Miranda Sensorex.

Discussion in 'Classic Manual Cameras' started by tony_lockerbie, Nov 19, 2013.

  1. Finally found a Miranda that works a treat, even the lightmeter...so I had to put it through it's paces. Mirandas are cameras that I used to avoid, but I really don't know why, that are quite charming to use, and the lenses turned out to be better than average too.
    I won't bore you with history here, maybe Pete in Perth can give some background here,and I'm sure someone will find one of those slightly naughty Miranda ads from the seventies.
    Got to love the name too...Miranda Sensorex...sounds like an exotic dancer!
    Anyway a few pics to look at.
    00cAXY-543655584.jpg
     
  2. Thanks for looking. The Miranda will be getting much more use from now on, and I have a Miranda 28mm coming soon...good to have a complete outfit.
    Film here was Across and HP5+, both in Pyrocat.
     
  3. Tony, in their day Miranda cameras were really appealing. They were rich in features and relatively inexpensive. In the late 1960s, Consumer's Union, a highly respected organization dedicated to objective evaluation of consumer goods including autos and cameras, rated them very high.
    Unfortunately they're fragile. One of my friends bought a pair of, IIRC, Sensorexes, around 1971. His Mirandas spent a lot of time in the shop being restored to normal function.
    He later bought a 55/3.5 Miranda Macron, one of the first macro lenses for 35 mm SLRs that reached 1:1 on its own mount and used to tease me about my 55/3.5 Micro-Nikkor that went only to 1:2 on its own mount. The Miranda system was extensive and, again, offered many nice features at reasonable prices.
    I'll never forget a trip we took. He was to give a talk near Toronto, we stopped en route at the Niagara Falls Aquarium to shoot fish. Both of his Mirandas jammed and he was stuck, embarrassed, and quite annoyed. My humble Nikkormat FTN, which didn't have nearly as many nice features as his Mirandas', kept on working. Not long afterwards he gave up on his Mirandas and bought a Nikon FM2n. Not quite as nice as a Miranda, but it kept on working.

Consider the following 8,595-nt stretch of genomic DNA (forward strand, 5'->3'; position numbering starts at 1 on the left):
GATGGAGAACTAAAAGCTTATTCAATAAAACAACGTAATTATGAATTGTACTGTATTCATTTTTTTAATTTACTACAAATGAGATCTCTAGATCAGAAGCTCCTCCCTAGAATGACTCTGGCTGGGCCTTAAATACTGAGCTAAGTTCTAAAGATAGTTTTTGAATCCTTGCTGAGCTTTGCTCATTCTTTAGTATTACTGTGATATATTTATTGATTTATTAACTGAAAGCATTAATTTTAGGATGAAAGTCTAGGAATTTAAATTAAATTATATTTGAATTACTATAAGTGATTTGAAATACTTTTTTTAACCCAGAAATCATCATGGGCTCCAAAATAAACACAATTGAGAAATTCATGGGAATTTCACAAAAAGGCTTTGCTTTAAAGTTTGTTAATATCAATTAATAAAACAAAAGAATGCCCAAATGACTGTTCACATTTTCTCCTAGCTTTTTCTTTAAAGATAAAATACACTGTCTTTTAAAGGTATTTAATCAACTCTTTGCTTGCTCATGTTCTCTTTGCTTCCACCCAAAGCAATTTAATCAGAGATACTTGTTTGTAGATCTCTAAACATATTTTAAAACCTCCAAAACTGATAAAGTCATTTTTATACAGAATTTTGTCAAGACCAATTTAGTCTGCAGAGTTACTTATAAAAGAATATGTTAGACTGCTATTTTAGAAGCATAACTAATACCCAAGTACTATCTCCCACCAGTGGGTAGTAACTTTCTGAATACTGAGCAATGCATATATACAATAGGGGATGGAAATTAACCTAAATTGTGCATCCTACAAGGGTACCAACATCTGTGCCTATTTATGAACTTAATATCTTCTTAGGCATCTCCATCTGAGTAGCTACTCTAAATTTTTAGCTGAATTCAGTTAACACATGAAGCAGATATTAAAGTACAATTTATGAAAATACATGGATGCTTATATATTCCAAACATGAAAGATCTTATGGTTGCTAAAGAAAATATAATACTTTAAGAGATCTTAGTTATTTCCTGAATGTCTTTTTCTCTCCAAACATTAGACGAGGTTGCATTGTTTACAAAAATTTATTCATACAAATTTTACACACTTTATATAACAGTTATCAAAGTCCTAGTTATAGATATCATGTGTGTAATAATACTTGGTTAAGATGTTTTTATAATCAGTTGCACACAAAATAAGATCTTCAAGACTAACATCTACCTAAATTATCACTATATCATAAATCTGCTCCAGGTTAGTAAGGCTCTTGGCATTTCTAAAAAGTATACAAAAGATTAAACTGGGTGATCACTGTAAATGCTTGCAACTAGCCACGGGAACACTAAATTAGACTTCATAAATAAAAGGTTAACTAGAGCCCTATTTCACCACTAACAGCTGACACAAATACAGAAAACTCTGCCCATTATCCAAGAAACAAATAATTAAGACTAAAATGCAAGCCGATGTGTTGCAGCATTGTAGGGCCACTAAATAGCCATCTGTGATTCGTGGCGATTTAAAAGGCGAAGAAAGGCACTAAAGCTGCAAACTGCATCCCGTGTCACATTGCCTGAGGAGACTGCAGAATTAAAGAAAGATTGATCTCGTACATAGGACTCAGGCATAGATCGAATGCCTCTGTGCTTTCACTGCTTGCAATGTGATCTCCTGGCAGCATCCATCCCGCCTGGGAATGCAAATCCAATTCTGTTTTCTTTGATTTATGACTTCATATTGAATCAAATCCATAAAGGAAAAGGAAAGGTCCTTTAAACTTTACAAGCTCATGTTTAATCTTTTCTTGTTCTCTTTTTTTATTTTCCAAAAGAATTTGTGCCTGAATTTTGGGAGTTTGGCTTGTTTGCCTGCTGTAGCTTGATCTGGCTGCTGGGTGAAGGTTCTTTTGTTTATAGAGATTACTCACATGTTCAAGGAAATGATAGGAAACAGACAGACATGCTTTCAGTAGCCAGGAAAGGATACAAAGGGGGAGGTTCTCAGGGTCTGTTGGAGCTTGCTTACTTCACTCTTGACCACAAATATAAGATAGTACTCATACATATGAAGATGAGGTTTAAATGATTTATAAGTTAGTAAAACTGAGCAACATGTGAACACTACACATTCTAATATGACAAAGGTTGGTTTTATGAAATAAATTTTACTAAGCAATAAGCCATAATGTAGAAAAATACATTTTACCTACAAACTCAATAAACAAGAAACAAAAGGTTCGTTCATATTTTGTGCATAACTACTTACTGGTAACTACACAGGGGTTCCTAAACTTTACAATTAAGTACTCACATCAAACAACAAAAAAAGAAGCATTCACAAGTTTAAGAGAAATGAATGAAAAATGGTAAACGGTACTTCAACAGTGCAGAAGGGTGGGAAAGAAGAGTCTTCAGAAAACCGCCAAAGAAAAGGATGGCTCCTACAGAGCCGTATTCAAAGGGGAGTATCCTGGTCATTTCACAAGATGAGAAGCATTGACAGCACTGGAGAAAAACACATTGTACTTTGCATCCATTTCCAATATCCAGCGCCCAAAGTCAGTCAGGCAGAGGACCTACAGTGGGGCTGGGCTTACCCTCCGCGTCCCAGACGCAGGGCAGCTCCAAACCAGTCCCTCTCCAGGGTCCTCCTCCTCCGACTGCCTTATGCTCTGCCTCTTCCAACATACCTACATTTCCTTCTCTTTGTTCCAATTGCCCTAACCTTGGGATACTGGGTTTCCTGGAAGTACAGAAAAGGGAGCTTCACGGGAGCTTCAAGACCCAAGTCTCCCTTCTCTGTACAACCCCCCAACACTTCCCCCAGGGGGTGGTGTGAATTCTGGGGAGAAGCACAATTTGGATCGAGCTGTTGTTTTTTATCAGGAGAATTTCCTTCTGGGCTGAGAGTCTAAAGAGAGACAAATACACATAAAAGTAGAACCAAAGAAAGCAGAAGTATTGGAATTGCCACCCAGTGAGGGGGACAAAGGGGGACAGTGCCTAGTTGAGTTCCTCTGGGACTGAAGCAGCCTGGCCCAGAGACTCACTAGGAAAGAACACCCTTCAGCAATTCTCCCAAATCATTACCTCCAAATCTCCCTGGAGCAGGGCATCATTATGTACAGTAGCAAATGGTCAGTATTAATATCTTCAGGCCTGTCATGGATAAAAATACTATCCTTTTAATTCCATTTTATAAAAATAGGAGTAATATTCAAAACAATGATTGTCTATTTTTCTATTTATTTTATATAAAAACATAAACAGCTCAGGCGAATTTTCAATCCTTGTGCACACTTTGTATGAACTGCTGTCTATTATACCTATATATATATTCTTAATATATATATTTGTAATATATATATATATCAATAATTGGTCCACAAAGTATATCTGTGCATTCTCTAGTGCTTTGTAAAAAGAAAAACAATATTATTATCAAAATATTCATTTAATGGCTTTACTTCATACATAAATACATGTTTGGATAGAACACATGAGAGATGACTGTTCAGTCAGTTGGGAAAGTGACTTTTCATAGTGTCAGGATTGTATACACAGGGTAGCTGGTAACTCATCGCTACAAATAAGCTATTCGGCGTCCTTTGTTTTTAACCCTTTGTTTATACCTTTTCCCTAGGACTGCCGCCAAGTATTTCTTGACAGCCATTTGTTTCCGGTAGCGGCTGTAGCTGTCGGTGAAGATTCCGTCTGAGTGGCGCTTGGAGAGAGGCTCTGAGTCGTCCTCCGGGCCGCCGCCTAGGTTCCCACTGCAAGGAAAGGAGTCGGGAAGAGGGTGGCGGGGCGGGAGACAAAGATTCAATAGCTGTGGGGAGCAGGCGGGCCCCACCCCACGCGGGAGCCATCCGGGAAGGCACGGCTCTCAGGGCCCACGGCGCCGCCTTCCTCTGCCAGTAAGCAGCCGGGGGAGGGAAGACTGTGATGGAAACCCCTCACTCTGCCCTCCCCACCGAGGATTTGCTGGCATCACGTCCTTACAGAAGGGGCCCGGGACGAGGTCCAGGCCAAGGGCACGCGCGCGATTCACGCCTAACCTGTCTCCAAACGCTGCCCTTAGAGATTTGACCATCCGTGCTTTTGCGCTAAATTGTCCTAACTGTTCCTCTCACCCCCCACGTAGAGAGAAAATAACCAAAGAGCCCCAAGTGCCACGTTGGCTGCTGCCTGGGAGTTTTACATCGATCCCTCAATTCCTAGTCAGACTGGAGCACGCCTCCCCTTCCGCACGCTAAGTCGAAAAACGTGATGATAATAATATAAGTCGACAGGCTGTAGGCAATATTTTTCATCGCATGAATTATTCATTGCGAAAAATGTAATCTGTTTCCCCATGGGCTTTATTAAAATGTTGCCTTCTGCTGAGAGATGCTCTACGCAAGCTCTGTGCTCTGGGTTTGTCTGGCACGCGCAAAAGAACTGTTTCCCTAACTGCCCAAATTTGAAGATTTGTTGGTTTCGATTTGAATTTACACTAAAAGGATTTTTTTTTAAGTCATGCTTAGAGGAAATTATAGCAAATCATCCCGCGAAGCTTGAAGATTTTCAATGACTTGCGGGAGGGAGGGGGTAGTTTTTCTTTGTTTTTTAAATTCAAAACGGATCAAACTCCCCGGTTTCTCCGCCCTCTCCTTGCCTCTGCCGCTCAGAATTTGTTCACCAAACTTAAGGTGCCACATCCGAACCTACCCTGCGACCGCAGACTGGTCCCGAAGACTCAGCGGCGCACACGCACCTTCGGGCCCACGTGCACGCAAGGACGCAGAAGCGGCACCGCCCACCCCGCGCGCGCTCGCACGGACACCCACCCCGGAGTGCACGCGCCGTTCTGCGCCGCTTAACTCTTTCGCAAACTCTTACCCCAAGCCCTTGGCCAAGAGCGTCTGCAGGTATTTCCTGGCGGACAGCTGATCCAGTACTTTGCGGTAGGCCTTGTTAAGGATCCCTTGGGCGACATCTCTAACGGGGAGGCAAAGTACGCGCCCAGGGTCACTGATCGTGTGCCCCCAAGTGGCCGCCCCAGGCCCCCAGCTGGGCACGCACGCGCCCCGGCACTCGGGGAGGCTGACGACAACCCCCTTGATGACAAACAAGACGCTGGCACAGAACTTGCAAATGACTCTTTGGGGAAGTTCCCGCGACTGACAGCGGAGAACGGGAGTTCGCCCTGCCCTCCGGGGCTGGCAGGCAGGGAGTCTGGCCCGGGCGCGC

This is not to say that in those days only Nikon made reliable 35 mm SLRs. There were many others. Mirandas' fragility has been discussed at length here and elsewhere.
     
  4. Nice photos. I considered a Miranda Autosensorex EE in 1971. I was intrigued by the removable finder. It may have been peer pressure or just Miranda's reputation. I got a Konica Autoreflex T2 instead. Years later when I started collecting I accumulated a modest Miranda collection. There are three Autosensorex EE cameras and a number of Miramda and Soligor lenses from 28 to 200 with an 80-200 included. It turned out that Consumer Reports was much better at reviewing washing machines and cars than reviewing cameras. The magazine is very price sensitive and sometimes spending a little more can get you something much better. There is a Miranda Macron which keeps reappearing on my eBay watch list. If it stays there long enough I might just buy it. The one thing I would like to add to my Miranda equipment is a waist level finder. What's the use of having a removable finder if I have nothing different to put on the camera?
     
  5. My first SLR was a Miranda D with a 50mm f1.9 lens. It had interchangeable finders and screens. Trying out a couple of screens at the camera store lead to my life long preference for plain matte screens. I was too broke to buy any other lenses for about a year (not a bad thing really) but finally bought a 135 f2.8 Soligor preset 'T' mount lens. Still wish I had that camera although I've been very happy with my OM system this past 40 years.
     
  6. Tony,
    You have done a nice job showcasing the Miranda Sensorex with your set of pictures.
    I believe the Sensorex was first shown at the 1966 Photokina show. I found ads showing up in early 1967. Here is an ad from June 1967 that was in Popular Photography. It isn't one of their slightly naughty ones.
    00cAZR-543659984.jpg